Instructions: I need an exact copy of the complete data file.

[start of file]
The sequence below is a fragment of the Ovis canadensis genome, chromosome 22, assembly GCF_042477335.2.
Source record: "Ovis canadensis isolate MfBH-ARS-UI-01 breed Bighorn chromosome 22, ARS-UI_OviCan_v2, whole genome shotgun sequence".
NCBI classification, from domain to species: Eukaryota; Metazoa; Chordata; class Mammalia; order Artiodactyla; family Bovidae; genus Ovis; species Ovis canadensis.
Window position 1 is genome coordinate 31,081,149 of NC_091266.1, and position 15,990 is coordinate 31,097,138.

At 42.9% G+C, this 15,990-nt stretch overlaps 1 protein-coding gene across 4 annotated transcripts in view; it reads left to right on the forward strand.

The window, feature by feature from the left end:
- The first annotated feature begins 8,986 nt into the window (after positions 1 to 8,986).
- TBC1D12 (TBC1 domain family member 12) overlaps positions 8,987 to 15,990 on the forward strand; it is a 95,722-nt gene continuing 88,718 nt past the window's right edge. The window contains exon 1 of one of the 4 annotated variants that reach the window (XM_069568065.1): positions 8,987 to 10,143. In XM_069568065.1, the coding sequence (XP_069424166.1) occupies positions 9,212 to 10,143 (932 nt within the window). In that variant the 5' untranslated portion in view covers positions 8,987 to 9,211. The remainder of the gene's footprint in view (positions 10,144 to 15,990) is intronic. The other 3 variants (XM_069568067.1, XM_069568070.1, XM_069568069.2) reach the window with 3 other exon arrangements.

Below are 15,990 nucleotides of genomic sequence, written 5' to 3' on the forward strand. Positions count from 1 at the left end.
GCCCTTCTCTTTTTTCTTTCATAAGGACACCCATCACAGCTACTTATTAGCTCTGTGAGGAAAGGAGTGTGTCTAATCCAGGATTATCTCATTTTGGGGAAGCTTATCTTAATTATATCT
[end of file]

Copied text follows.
The sequence below is a fragment of the Ovis canadensis genome, chromosome 22, assembly GCF_042477335.2.
Source record: "Ovis canadensis isolate MfBH-ARS-UI-01 breed Bighorn chromosome 22, ARS-UI_OviCan_v2, whole genome shotgun sequence".
NCBI classification, from domain to species: Eukaryota; Metazoa; Chordata; class Mammalia; order Artiodactyla; family Bovidae; genus Ovis; species Ovis canadensis.
Window position 1 is genome coordinate 31,081,149 of NC_091266.1, and position 15,990 is coordinate 31,097,138.

At 42.9% G+C, this 15,990-nt stretch overlaps 1 protein-coding gene across 4 annotated transcripts in view; it reads left to right on the forward strand.

The window, feature by feature from the left end:
- The first annotated feature begins 8,986 nt into the window (after positions 1 to 8,986).
- TBC1D12 (TBC1 domain family member 12) overlaps positions 8,987 to 15,990 on the forward strand; it is a 95,722-nt gene continuing 88,718 nt past the window's right edge. The window contains exon 1 of one of the 4 annotated variants that reach the window (XM_069568065.1): positions 8,987 to 10,143. In XM_069568065.1, the coding sequence (XP_069424166.1) occupies positions 9,212 to 10,143 (932 nt within the window). In that variant the 5' untranslated portion in view covers positions 8,987 to 9,211. The remainder of the gene's footprint in view (positions 10,144 to 15,990) is intronic. The other 3 variants (XM_069568067.1, XM_069568070.1, XM_069568069.2) reach the window with 3 other exon arrangements.

Below are 15,990 nucleotides of genomic sequence, written 5' to 3' on the forward strand. Positions count from 1 at the left end.
GCCCTTCTCTTTTTTCTTTCATAAGGACACCCATCACAGCTACTTATTAGCTCTGTGAGGAAAGGAGTGTGTCTAATCCAGGATTATCTCATTTTGGGGAAGCTTATCTTAATTATATCT